The coronavirus vaccine developed by pharmaceutical company Pfizer and its German partner BioNTech offers strong protection against the infection about 10 days after the first dose, The New York Times reported on Tuesday, citing documents released by the United States Food and Drug Administration.

The documents were published ahead of Thursday’s meeting of outside experts to discuss whether the vaccine should be authorised for emergency approval in US. It also came on the same day when Britain’s National Health Service started vaccinating its oldest citizens with the Pfizer-BioNTech shots, making it the first clinically authorised, fully tested immunisation effort in the world.

The FDA staff did not raise any problems about the vaccine’s safety or efficacy. In November, Pfizer had announced that their two-dose vaccination had an 95% efficacy in phase three trials.

The analysis also found that the coronavirus vaccine worked well regardless of a volunteer’s race, weight or age. “This is what an A+ report card looks like for a vaccine,” Akiko Iwasaki, an immunologist at Yale University told The New York Times.

According to one graph in the briefing materials, new coronavirus cases quickly reduced in the vaccinated group of participants about 10 days after the first dose. On the contrary, cases kept steadily increasing in the group which was given placebos, which may be a similar-looking injection having no medical effect.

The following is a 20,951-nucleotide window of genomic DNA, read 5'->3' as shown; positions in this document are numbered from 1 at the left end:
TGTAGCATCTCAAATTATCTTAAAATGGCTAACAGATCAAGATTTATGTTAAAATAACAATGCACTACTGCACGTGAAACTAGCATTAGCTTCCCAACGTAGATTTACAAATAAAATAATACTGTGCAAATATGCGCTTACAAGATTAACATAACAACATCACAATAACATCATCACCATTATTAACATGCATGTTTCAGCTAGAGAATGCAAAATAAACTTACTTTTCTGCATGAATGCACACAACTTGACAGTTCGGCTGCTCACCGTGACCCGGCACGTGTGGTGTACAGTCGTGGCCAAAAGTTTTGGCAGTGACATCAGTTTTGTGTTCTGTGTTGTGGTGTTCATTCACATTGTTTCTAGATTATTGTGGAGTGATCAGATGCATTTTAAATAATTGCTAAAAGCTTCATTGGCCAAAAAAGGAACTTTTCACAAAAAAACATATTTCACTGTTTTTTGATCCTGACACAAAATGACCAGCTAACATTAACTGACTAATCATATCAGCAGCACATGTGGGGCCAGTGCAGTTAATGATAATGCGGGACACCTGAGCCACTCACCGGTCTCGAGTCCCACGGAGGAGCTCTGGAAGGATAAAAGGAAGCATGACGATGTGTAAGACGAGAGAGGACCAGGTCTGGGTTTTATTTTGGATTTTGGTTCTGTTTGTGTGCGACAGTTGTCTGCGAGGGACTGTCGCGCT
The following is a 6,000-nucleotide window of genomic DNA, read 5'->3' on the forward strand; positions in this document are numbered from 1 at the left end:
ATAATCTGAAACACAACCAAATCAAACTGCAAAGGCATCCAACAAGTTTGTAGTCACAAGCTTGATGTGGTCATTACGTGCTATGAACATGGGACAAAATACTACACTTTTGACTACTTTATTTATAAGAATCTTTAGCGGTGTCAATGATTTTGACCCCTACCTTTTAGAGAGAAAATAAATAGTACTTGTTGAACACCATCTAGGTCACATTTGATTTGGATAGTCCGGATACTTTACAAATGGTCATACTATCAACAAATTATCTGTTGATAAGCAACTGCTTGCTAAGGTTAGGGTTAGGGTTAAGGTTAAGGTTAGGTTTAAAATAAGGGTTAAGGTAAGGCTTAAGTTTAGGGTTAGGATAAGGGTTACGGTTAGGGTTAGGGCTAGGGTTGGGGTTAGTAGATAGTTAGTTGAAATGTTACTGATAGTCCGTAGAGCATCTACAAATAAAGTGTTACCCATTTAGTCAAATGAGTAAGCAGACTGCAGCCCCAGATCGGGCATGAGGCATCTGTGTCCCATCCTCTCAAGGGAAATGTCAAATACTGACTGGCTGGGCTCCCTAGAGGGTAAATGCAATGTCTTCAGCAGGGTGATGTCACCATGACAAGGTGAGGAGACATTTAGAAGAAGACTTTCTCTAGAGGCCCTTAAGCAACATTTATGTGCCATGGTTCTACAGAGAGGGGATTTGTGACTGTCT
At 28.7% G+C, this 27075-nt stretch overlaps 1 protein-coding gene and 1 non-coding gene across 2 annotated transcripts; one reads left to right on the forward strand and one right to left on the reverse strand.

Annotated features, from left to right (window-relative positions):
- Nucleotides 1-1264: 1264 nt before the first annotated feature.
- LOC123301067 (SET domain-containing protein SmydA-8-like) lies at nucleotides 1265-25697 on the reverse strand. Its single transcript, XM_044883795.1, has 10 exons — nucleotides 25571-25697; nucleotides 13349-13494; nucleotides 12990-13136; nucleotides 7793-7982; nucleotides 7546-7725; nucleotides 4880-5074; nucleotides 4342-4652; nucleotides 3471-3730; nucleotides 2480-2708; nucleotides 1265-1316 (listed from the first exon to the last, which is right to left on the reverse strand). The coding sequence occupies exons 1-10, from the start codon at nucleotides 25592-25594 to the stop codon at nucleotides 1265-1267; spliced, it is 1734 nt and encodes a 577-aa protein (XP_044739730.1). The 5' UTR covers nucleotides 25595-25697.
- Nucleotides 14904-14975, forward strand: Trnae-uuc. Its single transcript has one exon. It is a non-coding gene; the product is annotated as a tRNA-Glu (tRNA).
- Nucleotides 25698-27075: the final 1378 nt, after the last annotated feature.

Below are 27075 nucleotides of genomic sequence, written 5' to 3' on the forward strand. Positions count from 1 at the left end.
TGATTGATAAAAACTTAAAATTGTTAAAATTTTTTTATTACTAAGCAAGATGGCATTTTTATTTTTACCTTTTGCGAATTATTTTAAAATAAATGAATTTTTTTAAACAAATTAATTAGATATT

Data from 38,000 trial participants was used to review the vaccine, according to AFP. The drug regulator found “no specific safety concerns” and suggested that Pfizer has cleared the next hurdle in the race to get its vaccine approved for emergency use.

Other vaccines that are reviewed by regulators around the world include a collaboration between Oxford University and drugmaker AstraZeneca and one developed by US biotechnology company Moderna.

Meanwhile last month, India’s Union Health Minister Harsh Vardhan said that the country “may not need” the Pfizer vaccine, as the company does not have “linkages” to manufacture it. The vaccine also needs to be stored at temperatures of minus 70 degrees Celsius (-94 Fahrenheit) or below, making it a challenge for countries like India. Other problems include seamless cold chain distribution from manufacturers to airports to remote villages and areas.

India has not signed a deal for a coronavirus vaccine yet so it is unclear when it will be available for use in the country. Availability of the vaccine in India will be subject to approval by domestic regulators, and the Indian government agreeing to purchase them. So far, many other nations including the United States, United Kingdom, European Union countries, Canada, Australia and Israel have made deals to buy millions of doses of the vaccines.